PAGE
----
Topeka Two Indian tribes already running northeast Kansas casinos want to combine their gambling operations in Wyandotte County.
The tribes the Kickapoo and the Sac and Fox issued a joint statement Monday saying they have been pursuing plans for about six months. They have asked to meet with Gov. Bill Graves in hopes of getting his support.
And, as an incentive for Graves and legislators to back their proposal, attorneys said the two tribes are willing to give the state a cut of casino revenues.
No site has been specified. But Lance Burr, a Lawrence attorney who represents the Kickapoo, said the tribes would be most interested in locating near the Kansas Speedway in western Wyandotte County.
The tribes issued their statement less than three weeks after the Wyandotte Nation of Oklahoma moved about 200 slot machines onto land it claims in downtown Kansas City, Kan. The Oklahoma tribe has said it plans to have a casino operating by July.
Graves spokesman Don Brown said the governor is aware of the request for a meeting from the Kickapoo and the Sac and Fox and is having staff research gambling issues.
"We've got to do some homework," Brown said Monday, adding that Graves is not opposed to meeting with the tribes.
The idea of two or more northeast Kansas tribes running a single casino in Wyandotte County is not new.
In 1994, with the backing of then-Gov. Joan Finney, the Kickapoo, Iowa and Sac and Fox tribes proposed such a casino. That deal fell apart because of skepticism from legislators, who must approve gambling compacts between tribes and the state.
Lawmakers approved separate compacts the following year for the three tribes and for the Prairie Band Potawatomi, whose casino is managed by Harrah's Entertainment Inc.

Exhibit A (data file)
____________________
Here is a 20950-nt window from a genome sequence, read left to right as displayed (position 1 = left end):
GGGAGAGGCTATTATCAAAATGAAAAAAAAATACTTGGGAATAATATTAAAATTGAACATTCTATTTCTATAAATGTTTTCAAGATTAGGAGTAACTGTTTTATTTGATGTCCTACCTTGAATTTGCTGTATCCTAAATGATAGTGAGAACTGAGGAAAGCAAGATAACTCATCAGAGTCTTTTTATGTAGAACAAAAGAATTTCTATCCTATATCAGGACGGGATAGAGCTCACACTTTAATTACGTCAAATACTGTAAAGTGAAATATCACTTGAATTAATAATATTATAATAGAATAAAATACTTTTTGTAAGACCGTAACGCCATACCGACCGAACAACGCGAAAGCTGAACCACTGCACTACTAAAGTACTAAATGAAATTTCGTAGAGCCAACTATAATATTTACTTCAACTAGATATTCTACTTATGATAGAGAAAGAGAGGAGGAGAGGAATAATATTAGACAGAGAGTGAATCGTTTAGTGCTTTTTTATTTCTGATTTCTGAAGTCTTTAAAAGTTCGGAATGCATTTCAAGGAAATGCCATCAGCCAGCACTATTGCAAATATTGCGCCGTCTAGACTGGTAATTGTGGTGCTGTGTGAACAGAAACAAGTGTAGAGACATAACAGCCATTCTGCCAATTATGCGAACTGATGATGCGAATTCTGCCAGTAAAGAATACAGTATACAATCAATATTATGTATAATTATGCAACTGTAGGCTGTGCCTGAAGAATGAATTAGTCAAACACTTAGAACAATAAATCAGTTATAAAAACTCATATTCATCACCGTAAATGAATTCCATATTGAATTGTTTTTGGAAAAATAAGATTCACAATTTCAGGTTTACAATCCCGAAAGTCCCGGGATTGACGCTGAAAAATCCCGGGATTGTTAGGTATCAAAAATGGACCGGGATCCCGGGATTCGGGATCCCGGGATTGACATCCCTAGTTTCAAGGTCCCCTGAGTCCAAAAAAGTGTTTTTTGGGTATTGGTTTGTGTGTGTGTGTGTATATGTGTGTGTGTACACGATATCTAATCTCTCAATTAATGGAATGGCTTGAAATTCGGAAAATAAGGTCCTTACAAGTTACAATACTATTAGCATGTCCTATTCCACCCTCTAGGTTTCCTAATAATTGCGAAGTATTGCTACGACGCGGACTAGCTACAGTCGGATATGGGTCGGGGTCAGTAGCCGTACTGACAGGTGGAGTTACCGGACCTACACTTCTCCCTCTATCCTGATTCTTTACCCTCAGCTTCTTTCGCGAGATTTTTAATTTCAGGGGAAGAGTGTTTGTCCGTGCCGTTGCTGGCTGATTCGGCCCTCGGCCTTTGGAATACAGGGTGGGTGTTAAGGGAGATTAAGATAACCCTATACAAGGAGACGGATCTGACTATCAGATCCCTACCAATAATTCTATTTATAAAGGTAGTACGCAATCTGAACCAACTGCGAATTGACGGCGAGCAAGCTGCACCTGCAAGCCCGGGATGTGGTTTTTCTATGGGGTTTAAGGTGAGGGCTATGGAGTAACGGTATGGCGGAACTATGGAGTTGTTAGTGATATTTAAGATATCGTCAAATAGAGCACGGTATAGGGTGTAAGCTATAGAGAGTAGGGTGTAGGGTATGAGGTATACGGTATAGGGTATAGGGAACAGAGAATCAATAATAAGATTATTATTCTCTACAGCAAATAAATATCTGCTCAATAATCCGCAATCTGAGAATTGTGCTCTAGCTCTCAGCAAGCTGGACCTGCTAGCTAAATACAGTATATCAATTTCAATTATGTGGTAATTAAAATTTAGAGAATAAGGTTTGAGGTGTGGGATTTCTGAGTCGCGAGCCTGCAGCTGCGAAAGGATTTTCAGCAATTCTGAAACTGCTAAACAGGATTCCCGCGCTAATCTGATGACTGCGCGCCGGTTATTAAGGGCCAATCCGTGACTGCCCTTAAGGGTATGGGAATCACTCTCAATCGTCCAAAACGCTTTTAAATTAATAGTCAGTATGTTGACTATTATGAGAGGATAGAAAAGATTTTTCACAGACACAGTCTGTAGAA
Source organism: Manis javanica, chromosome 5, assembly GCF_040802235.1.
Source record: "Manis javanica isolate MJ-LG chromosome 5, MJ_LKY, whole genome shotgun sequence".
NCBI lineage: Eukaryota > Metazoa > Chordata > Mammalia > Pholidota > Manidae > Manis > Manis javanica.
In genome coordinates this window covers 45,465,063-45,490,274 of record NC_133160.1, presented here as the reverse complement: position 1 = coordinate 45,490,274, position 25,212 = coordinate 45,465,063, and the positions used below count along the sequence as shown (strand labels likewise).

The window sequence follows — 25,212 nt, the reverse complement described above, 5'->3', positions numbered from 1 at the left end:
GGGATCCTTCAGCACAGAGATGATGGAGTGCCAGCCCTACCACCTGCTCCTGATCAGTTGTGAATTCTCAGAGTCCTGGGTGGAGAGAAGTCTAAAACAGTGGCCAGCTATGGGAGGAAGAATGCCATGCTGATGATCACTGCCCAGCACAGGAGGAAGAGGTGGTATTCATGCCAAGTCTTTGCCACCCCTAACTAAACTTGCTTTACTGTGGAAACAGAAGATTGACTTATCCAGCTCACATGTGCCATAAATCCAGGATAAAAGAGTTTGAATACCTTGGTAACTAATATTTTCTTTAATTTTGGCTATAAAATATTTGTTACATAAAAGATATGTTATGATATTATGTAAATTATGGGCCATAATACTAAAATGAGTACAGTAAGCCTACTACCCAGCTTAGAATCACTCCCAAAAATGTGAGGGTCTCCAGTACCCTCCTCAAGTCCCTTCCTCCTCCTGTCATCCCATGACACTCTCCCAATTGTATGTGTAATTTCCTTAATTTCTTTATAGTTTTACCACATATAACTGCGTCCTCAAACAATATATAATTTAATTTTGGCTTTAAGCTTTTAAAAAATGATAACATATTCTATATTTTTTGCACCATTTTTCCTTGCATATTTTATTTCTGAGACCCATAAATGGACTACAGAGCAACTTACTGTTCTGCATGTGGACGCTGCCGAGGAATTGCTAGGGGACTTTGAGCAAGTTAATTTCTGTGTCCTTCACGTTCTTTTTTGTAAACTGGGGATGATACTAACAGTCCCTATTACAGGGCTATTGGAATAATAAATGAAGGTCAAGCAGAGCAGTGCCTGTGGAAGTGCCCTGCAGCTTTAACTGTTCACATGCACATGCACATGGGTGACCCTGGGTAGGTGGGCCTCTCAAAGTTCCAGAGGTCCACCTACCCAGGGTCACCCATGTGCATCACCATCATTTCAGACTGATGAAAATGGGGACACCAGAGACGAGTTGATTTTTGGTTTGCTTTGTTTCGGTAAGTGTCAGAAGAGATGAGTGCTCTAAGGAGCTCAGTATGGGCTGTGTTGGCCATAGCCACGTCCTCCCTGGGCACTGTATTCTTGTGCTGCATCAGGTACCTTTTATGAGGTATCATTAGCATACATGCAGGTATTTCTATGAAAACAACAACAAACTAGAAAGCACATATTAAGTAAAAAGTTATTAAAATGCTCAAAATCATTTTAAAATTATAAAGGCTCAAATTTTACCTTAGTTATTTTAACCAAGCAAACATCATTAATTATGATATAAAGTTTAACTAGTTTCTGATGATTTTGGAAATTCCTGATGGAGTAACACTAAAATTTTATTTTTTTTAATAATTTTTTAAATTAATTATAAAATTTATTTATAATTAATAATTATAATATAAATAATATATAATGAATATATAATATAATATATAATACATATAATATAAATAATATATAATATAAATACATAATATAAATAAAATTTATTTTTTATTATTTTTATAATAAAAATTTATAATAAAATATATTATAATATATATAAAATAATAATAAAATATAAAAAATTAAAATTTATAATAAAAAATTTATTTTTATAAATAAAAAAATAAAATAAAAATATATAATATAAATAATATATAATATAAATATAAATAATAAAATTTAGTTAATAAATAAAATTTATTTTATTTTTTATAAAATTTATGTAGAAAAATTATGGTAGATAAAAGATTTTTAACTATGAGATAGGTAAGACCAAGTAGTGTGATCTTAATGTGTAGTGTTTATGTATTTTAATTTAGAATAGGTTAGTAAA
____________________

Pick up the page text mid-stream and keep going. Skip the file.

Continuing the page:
In May 1996, the Kickapoo opened a casino five miles west of Horton. The Sac and Fox opened a casino nearby, two miles south of the junction of U.S. Highway 75 and Kansas Highway 20, in early 1997.
But Burr and Paul Alexander, a Washington, D.C., attorney representing the Sac and Fox, said the idea of a Wyandotte County casino always remained.
"It's never been completely off the table," Alexander said during an interview Monday.
The Oklahoma tribe has pursued a casino since 1996, despite opposition from Graves and the four northeast Kansas tribes.
Last month, the U.S. Interior Department took a former Masonic lodge and its land into trust for the Oklahoma tribe, but Graves is challenging the decision. A 1988 federal law allows tribal casinos on reservations or land held in trust.
The Kickapoo and the Sac and Fox also would have to persuade the Interior Department to put land into trust for them. As governor, Graves would make a recommendation and negotiate a compact to submit to legislators.
"We know he's interested," Burr said. "We have just have to get down to brass tacks."